The Charity Commission has released critical reports into the Joseph Rowntree Charitable Trust and Roddick Foundation over their funding of advocacy group Cage, which has been accused of acting as an apologist for terrorism.
In parallel, similarly-worded reports published today, the regulator said both charities which had funded Cage could not have been sure that their money was "used for exclusively charitable purposes".
The Commission initially investigated the two charities after a complaint in September 2013, which accused Cage of “spreading a message of support for jihadism, bigotry and hatred”.
Later, after a press conference in early 2015 - in which Cage defended the “extremely gentle” and “beautiful” Daesh executioner, Mohammed Emwazi, known as Jihadi John - the Commission sought promises from both charities that they would never again fund Cage.
Cage sought a judicial review of the decision, and the Commission conceded that it could not permanently “fetter charities' exercise of discretion”.
The case report today said that trustees at both funders had acted in good faith but could not be sure their money had been spent on charitable activities.
“Neither Cage nor the trustees properly understood the distinction between human rights activities which were charitable in charity law and those that were not,” the report into JRCT said.
It said trustees “had not sufficiently appreciated the importance of this distinction”.
In today's report on JRCT, the regulator concluded that it was “difficult to see how trustees could have been sufficiently assured that the monies given to Cage were used for charitable purposes, particularly as Cage is not a charity and not all of its activities furthered charitable purposes.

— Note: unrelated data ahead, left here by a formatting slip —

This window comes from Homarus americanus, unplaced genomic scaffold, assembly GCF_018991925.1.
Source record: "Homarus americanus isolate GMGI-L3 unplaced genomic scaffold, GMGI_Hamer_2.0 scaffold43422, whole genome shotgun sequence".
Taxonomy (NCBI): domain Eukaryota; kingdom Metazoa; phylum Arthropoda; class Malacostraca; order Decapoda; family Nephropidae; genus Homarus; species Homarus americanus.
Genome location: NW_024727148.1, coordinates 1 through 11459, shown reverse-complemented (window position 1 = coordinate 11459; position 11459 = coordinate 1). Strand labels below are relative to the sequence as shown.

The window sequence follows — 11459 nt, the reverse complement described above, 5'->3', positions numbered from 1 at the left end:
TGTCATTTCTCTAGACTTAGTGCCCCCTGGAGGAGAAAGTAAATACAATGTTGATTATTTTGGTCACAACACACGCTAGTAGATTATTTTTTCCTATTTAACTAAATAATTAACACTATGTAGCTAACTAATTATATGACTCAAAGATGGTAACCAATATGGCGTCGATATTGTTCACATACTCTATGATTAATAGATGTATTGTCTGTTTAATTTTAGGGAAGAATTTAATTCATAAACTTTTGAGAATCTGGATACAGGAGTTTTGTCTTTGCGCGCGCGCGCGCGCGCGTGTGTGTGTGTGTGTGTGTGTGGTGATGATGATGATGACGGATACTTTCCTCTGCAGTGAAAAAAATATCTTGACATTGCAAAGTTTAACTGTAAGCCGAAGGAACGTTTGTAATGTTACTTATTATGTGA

“The charity’s monitoring and reporting requirements were not robust enough in this particular case,” the regulator said.
JRCT funded Cage over a seven-year period, providing a total of £305,000 over that time. The figure amounted to approximately 15 per cent of the group’s income during the period 2007 to 2014.
The regulator similarly concluded that it had difficulty seeing how trustees at the Roddick Foundation “could have been sufficiently assured that the monies given to Cage were used for charitable purposes” – recommending further “improvements to its processes and procedures to ensure robust scrutiny and control of funds”.
The foundation provided a total of £120,000 to Cage over a four-year period, from 2009 to 2012.
In a statement today, a spokesman for the Roddick Foundation told Civil Society News, it “welcomed” the regulator’s findings that trustees had “acted in good faith in taking the decision in 2009 to fund Cage”.
“Our funding relationship with Cage came to an end in 2012 and the Charity Commission’s report recognises the time that has elapsed since the grants in question were made", he said.
A spokesman for the Joseph Rowntree Charitable Trust said it had been “rigorously scrutinised” by the Charity Commission.
“The Commission’s long and detailed report makes it clear that our trustees acted in good faith, and that the grants were made to further our charitable purposes. There is no evidence that any funds have been misused,” the statement said.
“We are pleased that the Charity Commission’s enquiries have now finally concluded and that no further regulatory action is planned.
“The Trust would like to thank everyone who has supported us over the past two and a half years. The solidarity and backing of so many individuals and groups has meant a great deal to us.”
In February, Cage wrote to MPs calling for them to investigate the Charity Commission over its “impartiality” in relation to Muslim charities.
At the end of February, the regulator issued new guidance for charities funding non-charitable organisations, urging them to restrict grant-giving to projects that further the charity's own purpose.